Unfinished business and tying up loose ends


“We’ve got a lot to take care of, Manny. A place to live, school and work for starters.”

“That sounds overwhelming, Selma. Why don’t we just buy a couple of tickets and fly back to Amsterdam.”

“Not an option, my love. I need to finish the degree that I’ve spent a lot of time and energy on. And you need to get busy providing the living you promised for both of us until my education kicks in.”

“Such much. What’s first?”

“I’ll call the philosophy department at BYU tomorrow and get ready for my orals.”

“OK, and I’ll check in at the office at Walmart and let them know I’m back.”

The meeting with Selma’s Graduate Committee at Brigham Young University for her orals on the dissertation went well. None of the committee members really understood or knew enough about the topic to ask relevant or pertinent questions. So after a brief review of generic previous philosophical papers the committee members themselves had written, they all gladly signed off on her topic and subject matter. After the meeting, she got to work on finishing the piece, publishing it and buying two copies, one for the University Library and one to show to friends in case anyone ever asked what she had been doing lately.

Manny’s return to work at Walmart was equally uneventful. His annual salary review netted him a miserly pay increase and an unwritten promise of a future promotion into the corporate ranks of the management hierarchy. Armed with the result and still looking for options, he decided to call the bank to check on their resources again.

When Manny’s curiosity about the status of Selma’s inheritance got the best of him, he went into the bank to find out if the collection department had been able to find anyone to take over the mortgage on the Dead Sheep Saloon. The loan officer told him that an immigrant couple from Guadalajara, Mexico was planning to take it over and get a new loan for remodeling. Their business plan included a new business name for the place down at 165 S. West Temple. They were going to call it the Resurrection Bar & Grill. With twenty rotating taps for local and foreign beers, plus the usual cheap California wines and a full bar and a new menu offering “the best Tex-Mex Eats North of the border and West of the Pecos”, their future from the bank’s point of view looked promising. Signers on the note were Oskar Diego Ortiz and his wife, Guadalupe Maria Ortiz. O.D. was going to be the owner/manager /bartender and Lupe planned to be the co-owner/ Bookkeeper/cook. The bank’s disposition of the saloon removed buying it back as an option for income from Manny’s list of possibilities.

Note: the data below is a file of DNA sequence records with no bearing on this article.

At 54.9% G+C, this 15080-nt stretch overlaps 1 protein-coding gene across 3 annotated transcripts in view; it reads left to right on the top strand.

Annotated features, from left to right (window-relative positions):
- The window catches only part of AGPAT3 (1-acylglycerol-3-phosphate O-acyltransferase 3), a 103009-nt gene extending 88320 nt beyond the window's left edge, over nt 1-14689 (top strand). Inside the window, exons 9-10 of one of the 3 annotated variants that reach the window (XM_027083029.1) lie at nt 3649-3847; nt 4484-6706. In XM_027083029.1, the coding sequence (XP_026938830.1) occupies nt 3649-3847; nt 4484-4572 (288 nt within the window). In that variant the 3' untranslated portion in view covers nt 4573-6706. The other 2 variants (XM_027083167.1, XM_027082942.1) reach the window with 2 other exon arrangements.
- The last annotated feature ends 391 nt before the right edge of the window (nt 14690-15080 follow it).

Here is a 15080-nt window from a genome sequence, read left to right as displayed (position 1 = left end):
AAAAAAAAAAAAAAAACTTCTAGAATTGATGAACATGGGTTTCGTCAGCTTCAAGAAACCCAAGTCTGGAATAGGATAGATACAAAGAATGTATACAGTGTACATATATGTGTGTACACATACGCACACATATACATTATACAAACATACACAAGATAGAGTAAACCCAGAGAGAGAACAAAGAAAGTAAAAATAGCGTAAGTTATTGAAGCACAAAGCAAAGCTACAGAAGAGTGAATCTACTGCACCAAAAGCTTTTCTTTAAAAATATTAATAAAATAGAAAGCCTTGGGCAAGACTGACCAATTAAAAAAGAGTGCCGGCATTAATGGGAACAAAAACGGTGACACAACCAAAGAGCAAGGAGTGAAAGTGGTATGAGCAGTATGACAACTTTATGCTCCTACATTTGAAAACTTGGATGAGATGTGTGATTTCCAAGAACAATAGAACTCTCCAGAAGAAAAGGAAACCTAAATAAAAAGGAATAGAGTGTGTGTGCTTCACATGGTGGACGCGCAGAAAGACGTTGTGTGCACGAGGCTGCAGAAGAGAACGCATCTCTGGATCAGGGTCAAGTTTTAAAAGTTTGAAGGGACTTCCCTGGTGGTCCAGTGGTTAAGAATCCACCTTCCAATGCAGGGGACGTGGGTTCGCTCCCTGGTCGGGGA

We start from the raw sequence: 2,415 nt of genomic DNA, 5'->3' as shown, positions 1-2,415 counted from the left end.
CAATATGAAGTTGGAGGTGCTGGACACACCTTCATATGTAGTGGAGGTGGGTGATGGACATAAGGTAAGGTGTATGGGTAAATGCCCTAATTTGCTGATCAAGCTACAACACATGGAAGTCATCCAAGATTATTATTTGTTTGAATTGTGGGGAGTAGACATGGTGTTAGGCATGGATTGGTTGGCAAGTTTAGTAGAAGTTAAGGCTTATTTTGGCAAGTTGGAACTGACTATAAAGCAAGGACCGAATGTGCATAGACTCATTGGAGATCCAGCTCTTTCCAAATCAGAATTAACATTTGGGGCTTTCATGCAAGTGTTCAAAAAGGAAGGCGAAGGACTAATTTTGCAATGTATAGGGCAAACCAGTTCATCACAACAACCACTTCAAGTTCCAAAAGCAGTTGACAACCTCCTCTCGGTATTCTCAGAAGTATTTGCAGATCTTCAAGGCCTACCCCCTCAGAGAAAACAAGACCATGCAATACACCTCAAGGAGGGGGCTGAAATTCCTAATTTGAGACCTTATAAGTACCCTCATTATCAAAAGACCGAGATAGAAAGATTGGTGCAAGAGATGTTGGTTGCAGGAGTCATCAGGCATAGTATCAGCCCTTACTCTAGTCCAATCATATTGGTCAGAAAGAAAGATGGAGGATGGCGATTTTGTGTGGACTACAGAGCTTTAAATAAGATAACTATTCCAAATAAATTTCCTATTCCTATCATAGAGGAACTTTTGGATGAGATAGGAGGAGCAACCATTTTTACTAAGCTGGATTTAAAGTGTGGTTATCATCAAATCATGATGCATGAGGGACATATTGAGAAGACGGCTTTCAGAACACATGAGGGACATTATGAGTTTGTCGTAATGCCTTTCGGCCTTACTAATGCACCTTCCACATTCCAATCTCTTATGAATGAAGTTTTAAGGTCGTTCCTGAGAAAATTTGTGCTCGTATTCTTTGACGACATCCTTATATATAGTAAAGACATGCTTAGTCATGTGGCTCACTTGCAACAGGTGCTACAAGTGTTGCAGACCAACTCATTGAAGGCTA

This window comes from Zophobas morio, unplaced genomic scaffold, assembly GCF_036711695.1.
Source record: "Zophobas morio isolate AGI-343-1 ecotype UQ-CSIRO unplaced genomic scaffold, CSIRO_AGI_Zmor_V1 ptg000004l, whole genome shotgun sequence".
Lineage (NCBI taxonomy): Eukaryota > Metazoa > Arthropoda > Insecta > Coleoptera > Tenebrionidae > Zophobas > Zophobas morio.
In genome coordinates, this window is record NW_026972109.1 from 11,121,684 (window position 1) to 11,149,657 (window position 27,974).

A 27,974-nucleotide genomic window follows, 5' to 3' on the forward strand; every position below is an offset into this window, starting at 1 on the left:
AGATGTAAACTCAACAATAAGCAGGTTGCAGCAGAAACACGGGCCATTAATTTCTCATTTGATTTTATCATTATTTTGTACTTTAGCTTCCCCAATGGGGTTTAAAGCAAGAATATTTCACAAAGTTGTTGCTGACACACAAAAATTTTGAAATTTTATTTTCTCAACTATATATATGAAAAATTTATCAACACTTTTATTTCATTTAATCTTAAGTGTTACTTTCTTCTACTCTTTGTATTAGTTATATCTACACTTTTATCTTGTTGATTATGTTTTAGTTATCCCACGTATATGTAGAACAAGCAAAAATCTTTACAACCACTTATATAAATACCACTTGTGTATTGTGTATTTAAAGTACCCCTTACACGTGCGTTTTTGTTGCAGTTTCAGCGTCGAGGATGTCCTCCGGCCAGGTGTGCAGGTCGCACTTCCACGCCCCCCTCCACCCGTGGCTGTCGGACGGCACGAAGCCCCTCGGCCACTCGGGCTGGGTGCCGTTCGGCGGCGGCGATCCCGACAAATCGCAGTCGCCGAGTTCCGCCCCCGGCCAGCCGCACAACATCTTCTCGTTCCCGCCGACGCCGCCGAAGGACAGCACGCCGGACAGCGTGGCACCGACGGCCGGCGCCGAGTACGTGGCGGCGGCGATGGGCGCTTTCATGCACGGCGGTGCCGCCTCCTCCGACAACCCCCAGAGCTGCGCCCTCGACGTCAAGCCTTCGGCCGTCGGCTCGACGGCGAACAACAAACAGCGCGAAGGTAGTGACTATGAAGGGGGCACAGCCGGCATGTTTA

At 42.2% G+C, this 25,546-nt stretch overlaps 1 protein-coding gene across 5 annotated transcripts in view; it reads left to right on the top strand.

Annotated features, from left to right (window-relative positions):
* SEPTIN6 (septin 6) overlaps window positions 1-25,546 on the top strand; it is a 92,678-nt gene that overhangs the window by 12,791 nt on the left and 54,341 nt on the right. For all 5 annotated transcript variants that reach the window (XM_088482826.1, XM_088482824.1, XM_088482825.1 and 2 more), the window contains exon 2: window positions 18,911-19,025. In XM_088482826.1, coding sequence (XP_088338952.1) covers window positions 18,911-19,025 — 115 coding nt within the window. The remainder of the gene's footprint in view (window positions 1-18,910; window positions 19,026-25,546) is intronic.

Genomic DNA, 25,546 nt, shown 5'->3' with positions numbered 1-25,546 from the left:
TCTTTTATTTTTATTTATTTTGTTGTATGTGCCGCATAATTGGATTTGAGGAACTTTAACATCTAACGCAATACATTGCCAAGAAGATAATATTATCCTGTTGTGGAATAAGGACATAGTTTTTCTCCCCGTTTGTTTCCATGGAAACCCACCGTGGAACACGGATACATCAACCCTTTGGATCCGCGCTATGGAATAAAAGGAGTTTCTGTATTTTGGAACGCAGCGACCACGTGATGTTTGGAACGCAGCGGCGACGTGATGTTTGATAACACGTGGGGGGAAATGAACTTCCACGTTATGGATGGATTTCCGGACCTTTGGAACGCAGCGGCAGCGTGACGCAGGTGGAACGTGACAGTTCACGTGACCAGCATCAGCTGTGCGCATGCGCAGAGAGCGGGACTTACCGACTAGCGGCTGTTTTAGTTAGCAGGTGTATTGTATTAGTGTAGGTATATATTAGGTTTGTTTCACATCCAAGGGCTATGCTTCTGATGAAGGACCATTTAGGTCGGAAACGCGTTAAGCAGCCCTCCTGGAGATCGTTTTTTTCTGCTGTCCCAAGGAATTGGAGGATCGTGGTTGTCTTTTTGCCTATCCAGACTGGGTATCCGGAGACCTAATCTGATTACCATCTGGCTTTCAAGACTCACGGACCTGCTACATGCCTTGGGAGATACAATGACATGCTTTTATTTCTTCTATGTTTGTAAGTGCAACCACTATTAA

Now resigned to his fate of being the principal breadwinner for this newly formed union, Manny decided to make an executive decision and find a place for them to live.

“I think it would be a good idea to go back to the bank and see what kind of a loan we can get to buy a house.”

“Wouldn’t it be a better idea just to find a place to rent first?”

“Renting is like poring sand down a rat hole, Selma. When you are through doing it you don’t have anything to show for your efforts. If you are buying, you can, at least, build up some equity and eventually own it.”

“I’m not convinced of that, Manny, but I’m tired of arguing.”

After another visit to the bank to make sure they would be able to pre-qualify for a new mortgage, the newly-weds went house hunting.

With the help of a local real estate agent and the internet they found a plywood palace version of a Victorian middle class monument to suburban mediocrity. It was located in a new construction subdivision called Daybreak Cottage Courts in South Jordan. The three-story floor plan had at least three bedrooms with one for them, one for a shared office space and one for the new addition they were anticipating. The sale price was $275,000 and they were able to get a 30 year fixed conventional mortgage at 4.75 %.

Since Selma had already moved all of her personal effects out of the apartment over the Dead Sheep Saloon before going to Amsterdam and Manny had nothing much to move from his bachelor studio apartment to the new house, they got it all done on the weekend and went shopping for furniture. They found very little disagreement on items, colors or interior decorating.

As twilight in South Jordan dimmed to darkness, their future was looking a little less dim.



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